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The Resilience Doctrine: an Introduction to Disaster Resilience

The Resilience Doctrine: an Introduction to Disaster Resilience

Photograph by Nathaniel St. Clair

Part 1 of a 4-part Primer on Disaster Collectivism  in the Climate and Pandemic Crises

Climate change and pandemics are sad and frightening topics, but they can also be viewed as an unprecedented opportunity for 21st-century societies. These crises can become an excuse to quickly make necessary changes for a healthier future for people and the planet that otherwise may take many years to implement. Times of disaster, whether or not they are triggered by climate or health catastrophes, are opportunities to focus on the need for social and environmental change, and our response to disasters may contain the kernels of a better world.

One cartoon depicting a climate change summit sums up the irony. The conference agenda displays the desperately needed measures to lessen greenhouse gas emissions: “Preserve rainforests, Sustainability, Green jobs, Livable cities, Renewables, Clean water, air, Healthy children.” A perturbed white man turns to a Black woman and asks, “What if it’s a big hoax and we create a better world for nothing?”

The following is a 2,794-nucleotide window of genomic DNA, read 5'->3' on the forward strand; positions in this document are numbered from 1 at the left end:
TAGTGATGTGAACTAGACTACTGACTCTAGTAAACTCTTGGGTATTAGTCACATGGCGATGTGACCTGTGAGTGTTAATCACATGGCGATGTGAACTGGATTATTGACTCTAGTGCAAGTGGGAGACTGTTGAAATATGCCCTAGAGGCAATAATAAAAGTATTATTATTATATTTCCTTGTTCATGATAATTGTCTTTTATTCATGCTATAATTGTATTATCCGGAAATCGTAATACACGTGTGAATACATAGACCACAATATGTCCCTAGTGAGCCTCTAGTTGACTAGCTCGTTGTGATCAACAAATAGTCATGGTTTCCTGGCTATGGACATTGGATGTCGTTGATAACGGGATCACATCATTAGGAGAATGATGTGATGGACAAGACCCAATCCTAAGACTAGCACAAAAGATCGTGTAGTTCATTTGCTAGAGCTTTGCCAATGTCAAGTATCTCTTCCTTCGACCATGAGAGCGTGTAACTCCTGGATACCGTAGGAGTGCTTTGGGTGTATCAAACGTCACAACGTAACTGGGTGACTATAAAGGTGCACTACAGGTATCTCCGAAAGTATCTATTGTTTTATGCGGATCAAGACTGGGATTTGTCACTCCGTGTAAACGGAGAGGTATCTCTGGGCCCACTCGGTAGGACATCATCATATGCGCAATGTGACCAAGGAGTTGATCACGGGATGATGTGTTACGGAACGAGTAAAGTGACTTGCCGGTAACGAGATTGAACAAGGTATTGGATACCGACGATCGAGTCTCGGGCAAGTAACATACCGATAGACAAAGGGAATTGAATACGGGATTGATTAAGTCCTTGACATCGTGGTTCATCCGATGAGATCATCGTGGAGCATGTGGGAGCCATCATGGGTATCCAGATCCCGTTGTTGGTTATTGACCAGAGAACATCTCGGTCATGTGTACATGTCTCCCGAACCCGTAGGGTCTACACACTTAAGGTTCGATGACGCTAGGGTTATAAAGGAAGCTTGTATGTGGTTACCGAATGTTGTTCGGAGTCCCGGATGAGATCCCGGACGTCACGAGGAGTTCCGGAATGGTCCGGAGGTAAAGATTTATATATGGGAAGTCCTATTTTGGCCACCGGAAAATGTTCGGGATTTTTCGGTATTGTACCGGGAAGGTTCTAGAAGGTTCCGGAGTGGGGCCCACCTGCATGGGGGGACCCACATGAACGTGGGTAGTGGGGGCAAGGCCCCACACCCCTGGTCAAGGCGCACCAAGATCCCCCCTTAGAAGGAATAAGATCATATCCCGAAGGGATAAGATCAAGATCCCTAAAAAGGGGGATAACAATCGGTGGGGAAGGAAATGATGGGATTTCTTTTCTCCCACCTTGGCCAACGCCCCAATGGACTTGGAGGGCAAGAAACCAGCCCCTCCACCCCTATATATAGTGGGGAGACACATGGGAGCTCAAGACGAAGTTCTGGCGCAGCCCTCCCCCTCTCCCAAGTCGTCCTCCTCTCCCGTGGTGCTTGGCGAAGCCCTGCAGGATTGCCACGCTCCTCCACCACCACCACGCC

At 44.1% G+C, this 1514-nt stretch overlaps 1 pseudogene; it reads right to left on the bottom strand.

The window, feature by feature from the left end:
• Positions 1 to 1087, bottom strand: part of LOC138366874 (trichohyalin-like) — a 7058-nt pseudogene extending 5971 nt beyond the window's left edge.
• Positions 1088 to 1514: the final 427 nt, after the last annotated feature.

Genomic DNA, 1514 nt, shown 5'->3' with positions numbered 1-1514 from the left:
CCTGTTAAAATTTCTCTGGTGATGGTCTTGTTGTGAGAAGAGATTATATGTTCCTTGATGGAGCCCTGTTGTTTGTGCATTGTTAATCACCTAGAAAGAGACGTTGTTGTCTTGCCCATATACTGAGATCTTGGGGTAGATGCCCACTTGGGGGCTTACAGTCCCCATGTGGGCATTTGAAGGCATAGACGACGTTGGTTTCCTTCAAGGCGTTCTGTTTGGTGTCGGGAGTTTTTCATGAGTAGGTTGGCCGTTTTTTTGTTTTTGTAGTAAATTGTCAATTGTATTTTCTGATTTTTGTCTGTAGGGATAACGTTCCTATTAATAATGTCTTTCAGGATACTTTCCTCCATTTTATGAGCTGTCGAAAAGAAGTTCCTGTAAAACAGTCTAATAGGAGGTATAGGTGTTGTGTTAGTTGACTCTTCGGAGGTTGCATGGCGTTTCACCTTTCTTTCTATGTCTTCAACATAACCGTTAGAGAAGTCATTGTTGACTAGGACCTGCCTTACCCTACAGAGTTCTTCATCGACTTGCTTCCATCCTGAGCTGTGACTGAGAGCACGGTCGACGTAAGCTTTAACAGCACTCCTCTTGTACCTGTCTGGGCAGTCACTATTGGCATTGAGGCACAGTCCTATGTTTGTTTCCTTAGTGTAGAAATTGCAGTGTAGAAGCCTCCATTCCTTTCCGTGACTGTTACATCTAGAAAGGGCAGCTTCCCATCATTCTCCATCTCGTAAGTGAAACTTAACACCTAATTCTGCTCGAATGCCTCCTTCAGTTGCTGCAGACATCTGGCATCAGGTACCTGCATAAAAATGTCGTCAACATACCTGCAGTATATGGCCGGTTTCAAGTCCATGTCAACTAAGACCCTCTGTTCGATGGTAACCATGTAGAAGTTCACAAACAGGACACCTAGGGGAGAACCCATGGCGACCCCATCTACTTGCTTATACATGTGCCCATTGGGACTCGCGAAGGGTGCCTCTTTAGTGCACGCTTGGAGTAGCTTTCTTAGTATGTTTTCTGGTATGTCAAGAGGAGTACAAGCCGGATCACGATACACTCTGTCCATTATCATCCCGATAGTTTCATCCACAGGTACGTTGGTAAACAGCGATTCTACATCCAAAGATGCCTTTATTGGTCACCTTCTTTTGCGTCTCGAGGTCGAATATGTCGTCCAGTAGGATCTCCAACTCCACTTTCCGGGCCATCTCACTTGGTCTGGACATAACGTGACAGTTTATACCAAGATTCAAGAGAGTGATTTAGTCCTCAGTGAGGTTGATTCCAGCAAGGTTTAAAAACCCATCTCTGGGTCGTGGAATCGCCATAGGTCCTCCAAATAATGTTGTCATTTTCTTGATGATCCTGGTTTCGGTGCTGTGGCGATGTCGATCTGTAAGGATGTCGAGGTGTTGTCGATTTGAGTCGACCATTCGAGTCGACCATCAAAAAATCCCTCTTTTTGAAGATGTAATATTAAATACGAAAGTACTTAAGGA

The cartoon could just as easily depict a COVID-19 summit, which advocates instituting universal health care and unemployment relief, suspending evictions and deportations, building the public sector, and promoting mutual aid among neighbors.

Joel Pett, Planning.org.au.

Public attitudes to climate change are often shaped by direct experience of climate instability and disaster. Climate change is accelerating disasters such as wildfires, floods, heat waves, droughts, storms, and landslides, depending on where one lives. But a wide range of other natural and human-made disasters also shape human society and consciousness, including pandemics, earthquakes, tsunamis, volcanic activity, wars, mass violence, and radioactive and toxic leaks.

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Olduvai IV: Courage
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Olduvai II: Exodus
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